Don’t get too close

Sunday Stills: What is That #Aroma

If you happen to come across a Stinkhorn Fungus, Aseroe rubra, at first you may not notice anything strange. Then perhaps there could be some flies buzzing about. They are the fungi pollinators.

A Stinkhorn or Starfish fungi, starts out like an egg shaped thing which is the fruit emerging from the ground and then gradually opens up. After it bursts its way through the ground, the fruiting body also oozes out a gelatinous goop known as gleba, which contains the Stinkhorn’s spores. Apparently the gleba smells like the dead, rotting flesh of animals or dung. These smelly mucus mass are full of spores at the base of their arms.

Instead of a music video here is one of the Stinkhorn Fungi opening in time lapse plus a bit of history

Cee’s FOTD

Robins in the garden

Todays Prompt: Robin

How could I not post and share with a prompt like this

Here is a female Eastern Yellow Robin.

The male Eastern Yellow Robins are a bit more colourful

The little Rose Robins are a treat to see

And for something completely different a Robin Gordon Grevillea

5 Minutes ago – 14 May

Hammad’s Weekend Sky #63

So glad to have Weekend Sky back after an April break Hammad. I didn’t take any Saturday morning photos from the usual spot as they would have all looked much like these. I have had quite a wet few months and this morning was no exception. The sky is grey and I am not sure why the photos have a sepia look about them. All my weekend sky photos are untouched with post photo editing, apart from naming and now resizing.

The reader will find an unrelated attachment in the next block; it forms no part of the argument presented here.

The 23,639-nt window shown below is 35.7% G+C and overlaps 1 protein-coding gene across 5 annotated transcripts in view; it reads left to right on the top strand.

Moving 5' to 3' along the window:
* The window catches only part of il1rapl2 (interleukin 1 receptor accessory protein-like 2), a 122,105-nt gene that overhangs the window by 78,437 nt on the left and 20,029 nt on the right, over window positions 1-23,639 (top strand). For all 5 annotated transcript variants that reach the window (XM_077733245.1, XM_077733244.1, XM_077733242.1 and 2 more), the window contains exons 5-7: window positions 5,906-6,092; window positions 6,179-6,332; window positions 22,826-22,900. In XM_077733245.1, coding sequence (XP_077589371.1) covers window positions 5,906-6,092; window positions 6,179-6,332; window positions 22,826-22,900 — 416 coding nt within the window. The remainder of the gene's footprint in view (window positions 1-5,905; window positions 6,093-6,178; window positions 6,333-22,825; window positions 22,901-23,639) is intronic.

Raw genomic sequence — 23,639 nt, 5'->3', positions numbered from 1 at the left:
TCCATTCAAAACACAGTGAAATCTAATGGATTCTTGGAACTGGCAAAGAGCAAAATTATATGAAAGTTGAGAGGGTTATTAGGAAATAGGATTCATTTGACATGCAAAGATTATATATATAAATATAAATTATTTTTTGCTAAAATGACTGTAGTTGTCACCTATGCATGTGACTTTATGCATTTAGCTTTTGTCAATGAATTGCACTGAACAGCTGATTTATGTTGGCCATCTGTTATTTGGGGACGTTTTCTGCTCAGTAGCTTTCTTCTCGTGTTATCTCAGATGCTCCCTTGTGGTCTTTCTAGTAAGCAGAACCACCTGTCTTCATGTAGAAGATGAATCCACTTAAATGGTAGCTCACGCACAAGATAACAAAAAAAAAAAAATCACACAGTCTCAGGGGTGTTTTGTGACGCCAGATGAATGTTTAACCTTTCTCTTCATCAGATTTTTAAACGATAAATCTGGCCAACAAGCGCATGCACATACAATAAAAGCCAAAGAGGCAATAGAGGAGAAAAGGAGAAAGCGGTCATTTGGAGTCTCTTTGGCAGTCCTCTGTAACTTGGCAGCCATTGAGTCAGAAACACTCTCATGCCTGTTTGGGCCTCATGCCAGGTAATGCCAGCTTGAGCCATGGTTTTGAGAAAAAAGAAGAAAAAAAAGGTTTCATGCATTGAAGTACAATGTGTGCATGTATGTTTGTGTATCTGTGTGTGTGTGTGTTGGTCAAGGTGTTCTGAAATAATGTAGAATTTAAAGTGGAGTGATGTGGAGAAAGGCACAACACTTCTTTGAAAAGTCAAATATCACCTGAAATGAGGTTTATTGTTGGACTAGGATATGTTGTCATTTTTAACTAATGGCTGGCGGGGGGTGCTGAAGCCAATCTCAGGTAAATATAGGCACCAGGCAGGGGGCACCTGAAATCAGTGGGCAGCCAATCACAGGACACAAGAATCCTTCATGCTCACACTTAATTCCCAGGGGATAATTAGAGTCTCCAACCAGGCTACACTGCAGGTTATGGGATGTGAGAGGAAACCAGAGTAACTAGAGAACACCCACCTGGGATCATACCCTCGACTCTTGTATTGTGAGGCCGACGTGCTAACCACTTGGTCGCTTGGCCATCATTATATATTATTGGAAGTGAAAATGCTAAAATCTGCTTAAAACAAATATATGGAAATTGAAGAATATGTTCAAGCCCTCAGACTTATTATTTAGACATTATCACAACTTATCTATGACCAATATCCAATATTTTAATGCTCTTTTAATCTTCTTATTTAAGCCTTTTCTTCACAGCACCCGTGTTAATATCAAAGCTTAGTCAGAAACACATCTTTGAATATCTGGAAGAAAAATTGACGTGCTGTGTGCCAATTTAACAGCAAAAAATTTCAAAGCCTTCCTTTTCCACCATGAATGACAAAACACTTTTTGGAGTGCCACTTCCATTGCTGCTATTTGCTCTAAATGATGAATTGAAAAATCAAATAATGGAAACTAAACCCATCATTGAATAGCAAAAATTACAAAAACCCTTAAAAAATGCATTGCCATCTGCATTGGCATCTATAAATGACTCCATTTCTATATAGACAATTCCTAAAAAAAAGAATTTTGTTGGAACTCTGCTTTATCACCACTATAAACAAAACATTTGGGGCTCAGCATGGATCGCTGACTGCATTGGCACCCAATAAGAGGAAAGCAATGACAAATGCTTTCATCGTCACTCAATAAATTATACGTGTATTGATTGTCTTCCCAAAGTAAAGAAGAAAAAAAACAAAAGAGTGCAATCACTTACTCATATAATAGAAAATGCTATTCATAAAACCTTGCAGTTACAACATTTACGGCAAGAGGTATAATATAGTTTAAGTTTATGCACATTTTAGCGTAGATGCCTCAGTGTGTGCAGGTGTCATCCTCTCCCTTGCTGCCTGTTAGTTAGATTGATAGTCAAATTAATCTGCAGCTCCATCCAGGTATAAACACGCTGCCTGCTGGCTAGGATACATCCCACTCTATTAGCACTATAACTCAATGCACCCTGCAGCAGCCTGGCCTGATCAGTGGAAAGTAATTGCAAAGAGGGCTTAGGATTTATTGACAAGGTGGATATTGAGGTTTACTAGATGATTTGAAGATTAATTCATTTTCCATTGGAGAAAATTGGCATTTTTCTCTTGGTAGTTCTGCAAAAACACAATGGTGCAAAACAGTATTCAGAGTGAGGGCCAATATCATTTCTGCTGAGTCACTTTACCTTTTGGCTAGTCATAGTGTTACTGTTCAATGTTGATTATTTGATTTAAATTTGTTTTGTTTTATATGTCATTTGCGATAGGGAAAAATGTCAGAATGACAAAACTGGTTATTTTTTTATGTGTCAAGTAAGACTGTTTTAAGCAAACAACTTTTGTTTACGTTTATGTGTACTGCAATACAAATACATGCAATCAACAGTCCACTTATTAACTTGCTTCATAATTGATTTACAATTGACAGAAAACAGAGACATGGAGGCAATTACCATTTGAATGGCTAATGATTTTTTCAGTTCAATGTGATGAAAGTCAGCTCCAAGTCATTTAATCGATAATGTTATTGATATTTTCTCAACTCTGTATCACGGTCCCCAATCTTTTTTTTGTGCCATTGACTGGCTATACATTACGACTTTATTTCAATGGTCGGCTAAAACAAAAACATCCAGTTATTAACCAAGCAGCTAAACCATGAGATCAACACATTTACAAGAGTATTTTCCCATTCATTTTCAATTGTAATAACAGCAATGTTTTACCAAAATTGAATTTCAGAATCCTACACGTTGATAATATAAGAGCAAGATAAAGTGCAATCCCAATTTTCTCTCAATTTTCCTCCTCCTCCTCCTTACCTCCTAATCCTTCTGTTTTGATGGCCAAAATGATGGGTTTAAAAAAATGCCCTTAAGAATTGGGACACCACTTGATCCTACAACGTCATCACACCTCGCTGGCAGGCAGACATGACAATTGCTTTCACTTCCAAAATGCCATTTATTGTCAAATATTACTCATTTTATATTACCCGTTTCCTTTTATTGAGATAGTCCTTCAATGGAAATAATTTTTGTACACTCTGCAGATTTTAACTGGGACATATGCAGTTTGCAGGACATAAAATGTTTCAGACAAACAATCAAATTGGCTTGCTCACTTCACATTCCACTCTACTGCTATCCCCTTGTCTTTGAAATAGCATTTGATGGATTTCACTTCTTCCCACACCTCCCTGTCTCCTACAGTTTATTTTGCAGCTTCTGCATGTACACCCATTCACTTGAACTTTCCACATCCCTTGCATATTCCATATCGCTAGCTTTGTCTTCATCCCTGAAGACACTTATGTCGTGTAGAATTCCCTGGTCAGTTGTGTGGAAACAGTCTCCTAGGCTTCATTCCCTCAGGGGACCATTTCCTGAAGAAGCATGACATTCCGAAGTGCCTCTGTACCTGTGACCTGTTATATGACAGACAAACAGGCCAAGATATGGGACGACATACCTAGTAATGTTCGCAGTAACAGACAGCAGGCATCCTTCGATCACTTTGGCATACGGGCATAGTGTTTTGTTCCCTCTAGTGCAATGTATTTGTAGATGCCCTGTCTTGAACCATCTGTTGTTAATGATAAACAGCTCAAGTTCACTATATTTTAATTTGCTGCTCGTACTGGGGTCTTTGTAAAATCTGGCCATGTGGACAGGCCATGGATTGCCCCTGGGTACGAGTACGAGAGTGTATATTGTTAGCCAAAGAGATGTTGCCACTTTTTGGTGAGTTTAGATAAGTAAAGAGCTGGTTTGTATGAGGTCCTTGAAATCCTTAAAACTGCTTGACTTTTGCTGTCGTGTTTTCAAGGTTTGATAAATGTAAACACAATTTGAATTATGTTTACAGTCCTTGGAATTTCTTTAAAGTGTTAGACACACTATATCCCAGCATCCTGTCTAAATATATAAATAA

The usual looking east photo

And looking north. The sun will soon be rising to the right hand side of the photo

Todays bonus photo is a Pied Currawong who came to sticky-beak at what I was doing, from the tree in the bottom right of the first photo, and about to make a fast getaway.

Your sky song for Saturday

White flowers in black and white

Cee’s Black & White Photo Challenge: Flowers

Paperbark flowers

Native Gardenia flower

Eucalypt flower

Native flower – perhaps a Scrambling Lily

Crocus